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Diamonds

Articles from DIAMOND JEWELLERY (983 Articles), DIAMONDS BY CUT - BRILLIANT (ROUND) (286 Articles), (PAID ONLY) DIAMONDS LOOSE - FANCY CUT (122 Articles)









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The oval cut
The oval cut

The cut that ruled the world: oval cut

There is no more famous oval-cut diamond than the 108-carat Koh-i-noor. GARRY HOLLOWAY, KATHRYN WYATT and KATHERINE KOVACS, GAA explain.

The oval cut is a variation on the round-brilliant popularised during the 1960s by Lazare Kaplan, a nephew of Marcel Tolkowsky. This shape of this cut appeals to buyers looking for a stone that is traditional in appearance but not readily common; like other fancy cuts, it accounts for a small percentage of larger diamond sales.

The classic oval cut will have the same number of facets as a round brilliant: a table, 32 crown facets and 24 pavilion facets with or without a culet. The usual placement of crown facets directly above the pavilion produces a "bow-tie" effect.

This may be reduced or removed by the cutter twisting the pavilion facets one phase out of alignment. Other cutting variations are possible - one is having half-moon facets along the sides of the stone, resulting in less pavilion angle variation between the sides and the ends of the stone and improving both the yield from the rough diamond and brilliance.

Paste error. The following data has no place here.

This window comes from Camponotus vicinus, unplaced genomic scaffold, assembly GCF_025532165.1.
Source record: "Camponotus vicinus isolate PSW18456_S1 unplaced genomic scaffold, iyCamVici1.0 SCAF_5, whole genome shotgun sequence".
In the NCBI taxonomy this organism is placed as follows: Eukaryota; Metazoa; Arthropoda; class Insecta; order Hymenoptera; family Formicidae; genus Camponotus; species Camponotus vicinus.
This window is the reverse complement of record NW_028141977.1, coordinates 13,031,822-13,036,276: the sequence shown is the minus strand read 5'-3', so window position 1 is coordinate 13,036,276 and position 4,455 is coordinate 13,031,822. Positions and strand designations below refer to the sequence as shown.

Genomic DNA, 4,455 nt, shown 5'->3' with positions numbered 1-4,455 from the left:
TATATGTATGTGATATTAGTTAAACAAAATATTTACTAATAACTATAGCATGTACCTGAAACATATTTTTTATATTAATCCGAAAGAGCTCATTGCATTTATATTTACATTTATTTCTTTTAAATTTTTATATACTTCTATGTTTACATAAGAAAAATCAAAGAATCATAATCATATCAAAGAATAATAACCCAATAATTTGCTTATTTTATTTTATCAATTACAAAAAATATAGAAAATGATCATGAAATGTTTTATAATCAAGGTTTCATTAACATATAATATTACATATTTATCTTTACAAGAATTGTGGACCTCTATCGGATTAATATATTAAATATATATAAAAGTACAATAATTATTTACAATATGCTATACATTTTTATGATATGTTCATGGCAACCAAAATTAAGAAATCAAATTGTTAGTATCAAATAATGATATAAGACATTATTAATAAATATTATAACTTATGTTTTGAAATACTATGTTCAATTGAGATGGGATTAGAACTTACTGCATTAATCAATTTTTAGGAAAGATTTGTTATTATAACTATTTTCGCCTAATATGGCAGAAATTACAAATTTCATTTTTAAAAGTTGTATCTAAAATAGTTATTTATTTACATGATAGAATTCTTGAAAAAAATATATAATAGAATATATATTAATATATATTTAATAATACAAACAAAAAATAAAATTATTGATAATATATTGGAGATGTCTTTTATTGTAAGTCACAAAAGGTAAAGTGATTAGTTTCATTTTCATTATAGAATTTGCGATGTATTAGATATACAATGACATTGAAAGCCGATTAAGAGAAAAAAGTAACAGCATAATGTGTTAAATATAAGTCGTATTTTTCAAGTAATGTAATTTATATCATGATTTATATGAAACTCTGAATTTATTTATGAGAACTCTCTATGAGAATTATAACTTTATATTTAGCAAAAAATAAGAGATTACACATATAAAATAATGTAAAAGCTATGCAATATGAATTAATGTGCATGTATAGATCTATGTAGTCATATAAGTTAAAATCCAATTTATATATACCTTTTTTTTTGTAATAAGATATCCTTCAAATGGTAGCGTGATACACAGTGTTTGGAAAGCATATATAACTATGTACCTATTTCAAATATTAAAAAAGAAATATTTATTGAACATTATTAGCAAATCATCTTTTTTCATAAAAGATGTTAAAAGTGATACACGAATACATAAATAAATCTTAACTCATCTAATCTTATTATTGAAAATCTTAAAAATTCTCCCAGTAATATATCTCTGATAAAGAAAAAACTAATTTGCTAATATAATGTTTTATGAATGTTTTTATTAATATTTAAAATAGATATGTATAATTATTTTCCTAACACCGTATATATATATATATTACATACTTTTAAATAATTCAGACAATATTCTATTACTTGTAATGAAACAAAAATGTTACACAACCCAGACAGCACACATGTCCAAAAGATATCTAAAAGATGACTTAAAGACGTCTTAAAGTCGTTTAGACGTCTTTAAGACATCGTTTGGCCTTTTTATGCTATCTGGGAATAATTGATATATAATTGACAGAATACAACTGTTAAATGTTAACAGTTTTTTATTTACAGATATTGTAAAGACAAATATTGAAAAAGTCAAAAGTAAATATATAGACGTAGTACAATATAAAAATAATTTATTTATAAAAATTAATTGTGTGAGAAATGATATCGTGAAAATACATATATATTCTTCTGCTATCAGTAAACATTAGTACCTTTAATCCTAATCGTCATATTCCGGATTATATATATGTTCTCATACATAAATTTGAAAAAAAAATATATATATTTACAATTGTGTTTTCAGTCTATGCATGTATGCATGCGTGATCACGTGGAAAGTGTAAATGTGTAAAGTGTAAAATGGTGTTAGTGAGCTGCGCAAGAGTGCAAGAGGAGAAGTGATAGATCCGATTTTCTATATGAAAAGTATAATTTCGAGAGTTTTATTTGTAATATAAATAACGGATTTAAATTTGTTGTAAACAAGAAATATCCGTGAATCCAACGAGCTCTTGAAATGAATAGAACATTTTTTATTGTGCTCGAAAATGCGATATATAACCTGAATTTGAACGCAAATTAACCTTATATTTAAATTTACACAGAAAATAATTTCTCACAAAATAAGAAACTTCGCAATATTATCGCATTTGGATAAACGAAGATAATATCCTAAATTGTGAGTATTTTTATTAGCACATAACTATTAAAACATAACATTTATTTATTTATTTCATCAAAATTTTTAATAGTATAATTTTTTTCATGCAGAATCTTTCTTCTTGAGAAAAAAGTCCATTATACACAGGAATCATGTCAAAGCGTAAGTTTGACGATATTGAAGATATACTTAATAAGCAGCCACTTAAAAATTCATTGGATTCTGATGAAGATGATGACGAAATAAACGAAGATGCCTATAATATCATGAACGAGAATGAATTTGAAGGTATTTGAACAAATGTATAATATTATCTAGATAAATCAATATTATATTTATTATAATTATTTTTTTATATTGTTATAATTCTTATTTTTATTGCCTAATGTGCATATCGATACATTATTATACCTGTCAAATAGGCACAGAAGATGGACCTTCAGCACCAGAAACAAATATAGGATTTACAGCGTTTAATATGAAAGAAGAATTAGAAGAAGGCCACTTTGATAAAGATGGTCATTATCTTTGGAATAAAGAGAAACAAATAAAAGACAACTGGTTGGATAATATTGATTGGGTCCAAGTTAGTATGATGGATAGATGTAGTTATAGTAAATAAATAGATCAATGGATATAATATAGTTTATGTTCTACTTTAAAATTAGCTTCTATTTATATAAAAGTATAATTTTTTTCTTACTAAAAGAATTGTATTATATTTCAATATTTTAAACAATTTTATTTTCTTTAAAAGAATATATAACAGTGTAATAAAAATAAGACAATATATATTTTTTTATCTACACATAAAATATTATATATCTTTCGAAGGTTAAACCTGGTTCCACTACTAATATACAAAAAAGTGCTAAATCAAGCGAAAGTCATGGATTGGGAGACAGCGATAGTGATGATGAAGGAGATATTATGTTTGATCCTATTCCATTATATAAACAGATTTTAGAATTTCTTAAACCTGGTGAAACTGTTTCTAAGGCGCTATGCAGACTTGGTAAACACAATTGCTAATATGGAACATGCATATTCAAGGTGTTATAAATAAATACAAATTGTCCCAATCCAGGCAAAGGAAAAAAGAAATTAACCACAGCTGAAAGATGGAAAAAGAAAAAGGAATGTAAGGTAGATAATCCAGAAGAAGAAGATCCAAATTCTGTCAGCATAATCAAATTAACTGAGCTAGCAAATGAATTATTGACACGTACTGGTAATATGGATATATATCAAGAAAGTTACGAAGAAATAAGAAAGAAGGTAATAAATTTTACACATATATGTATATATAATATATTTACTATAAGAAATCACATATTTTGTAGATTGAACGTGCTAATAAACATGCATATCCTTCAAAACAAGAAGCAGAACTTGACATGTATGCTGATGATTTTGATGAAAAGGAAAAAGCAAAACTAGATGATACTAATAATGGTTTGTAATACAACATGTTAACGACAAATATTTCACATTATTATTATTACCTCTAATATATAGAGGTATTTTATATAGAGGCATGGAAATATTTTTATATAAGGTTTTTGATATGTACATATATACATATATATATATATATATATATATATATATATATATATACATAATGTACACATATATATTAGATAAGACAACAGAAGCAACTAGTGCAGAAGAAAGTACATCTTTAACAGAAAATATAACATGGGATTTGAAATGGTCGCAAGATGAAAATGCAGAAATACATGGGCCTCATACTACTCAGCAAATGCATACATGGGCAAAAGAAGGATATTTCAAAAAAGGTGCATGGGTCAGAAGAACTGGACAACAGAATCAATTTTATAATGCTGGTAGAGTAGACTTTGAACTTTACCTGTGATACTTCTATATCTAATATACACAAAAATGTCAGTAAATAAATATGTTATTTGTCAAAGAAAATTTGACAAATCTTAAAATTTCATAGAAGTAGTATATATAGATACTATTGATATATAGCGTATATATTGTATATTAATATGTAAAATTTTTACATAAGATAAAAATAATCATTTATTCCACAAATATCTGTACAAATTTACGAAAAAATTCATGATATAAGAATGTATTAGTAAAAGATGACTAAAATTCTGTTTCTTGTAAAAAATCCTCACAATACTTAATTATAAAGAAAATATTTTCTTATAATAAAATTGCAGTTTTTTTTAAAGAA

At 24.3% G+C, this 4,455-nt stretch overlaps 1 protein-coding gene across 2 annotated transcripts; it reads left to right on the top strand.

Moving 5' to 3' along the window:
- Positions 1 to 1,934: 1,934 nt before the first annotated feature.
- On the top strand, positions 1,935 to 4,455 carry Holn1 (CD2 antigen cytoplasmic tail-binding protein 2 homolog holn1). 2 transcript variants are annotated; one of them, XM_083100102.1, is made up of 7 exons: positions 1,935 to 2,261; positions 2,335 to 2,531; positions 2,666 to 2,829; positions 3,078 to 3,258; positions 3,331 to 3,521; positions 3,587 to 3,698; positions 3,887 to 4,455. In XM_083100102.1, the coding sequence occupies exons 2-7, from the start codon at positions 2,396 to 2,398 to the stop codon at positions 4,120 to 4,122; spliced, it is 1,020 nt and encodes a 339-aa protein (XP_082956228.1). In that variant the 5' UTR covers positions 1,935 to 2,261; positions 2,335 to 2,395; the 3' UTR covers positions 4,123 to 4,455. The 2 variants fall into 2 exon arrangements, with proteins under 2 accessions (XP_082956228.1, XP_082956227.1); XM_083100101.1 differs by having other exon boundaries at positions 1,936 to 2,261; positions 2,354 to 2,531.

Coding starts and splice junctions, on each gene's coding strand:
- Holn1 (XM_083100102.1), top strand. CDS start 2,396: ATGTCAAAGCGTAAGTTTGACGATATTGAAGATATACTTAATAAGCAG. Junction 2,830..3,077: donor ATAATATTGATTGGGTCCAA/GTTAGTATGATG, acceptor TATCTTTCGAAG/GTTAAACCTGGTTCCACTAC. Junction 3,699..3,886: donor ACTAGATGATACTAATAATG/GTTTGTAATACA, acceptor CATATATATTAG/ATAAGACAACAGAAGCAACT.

An oval-cut diamond should be in proportion - not too short and squat, nor long and skinny.

The general rule is that the length should be one and a half times the width. Taking this into account and calculating the optimum depth percentage - depth divided by width then multiplied by a hundred - one should expect a well-proportioned oval cut to be deeper than a round brilliant; however, table and depth percentages don't seem to aid when selecting oval diamonds for cutting quality.

There are many benefits for the consumer in purchasing an oval-cut diamond. Like the marquise, a ring set with an oval-cut diamond is said to lengthen the finger and make it appear slender, but the more traditional shape of the oval could give it broader appeal than that of the marquise as it has a very good spread or size for weight.

On the downside, an oval cut presents some design restrictions, as it is difficult to match with other cuts. In particular, care should be taken about placing similar-sized round brilliants beside an oval as the oval's lesser brilliance can make it pale by comparison. As such, when it comes to rings, oval cuts are generally employed as a solitaire, or teamed with other ovals, half moons or contrasting cuts like tapered baguettes in three-stone rings.

Considered to be close to an egg shape, the oval cut is said to represent fertility. Perhaps Tom Cruise was aware of this when, after years of allegations regarding his fertility, he presented partner Katie Holmes with a 4.5-carat, oval-cut diamond ring. In return, Holmes gave Cruise a daughter.

The most famous oval-cut diamonds is, of course, the Koh-i-noor, a diamond so highly sought it was responsible for entire wars.

Crossing from India to England during the mid-19th century, the 189-carat Koh-i-noor was re-cut by the Queen's royal jewellers to the 108.93-carat it is today. It is set into Queen Elizabeth II's coronation crown and rests for all to see in the Tower of London.











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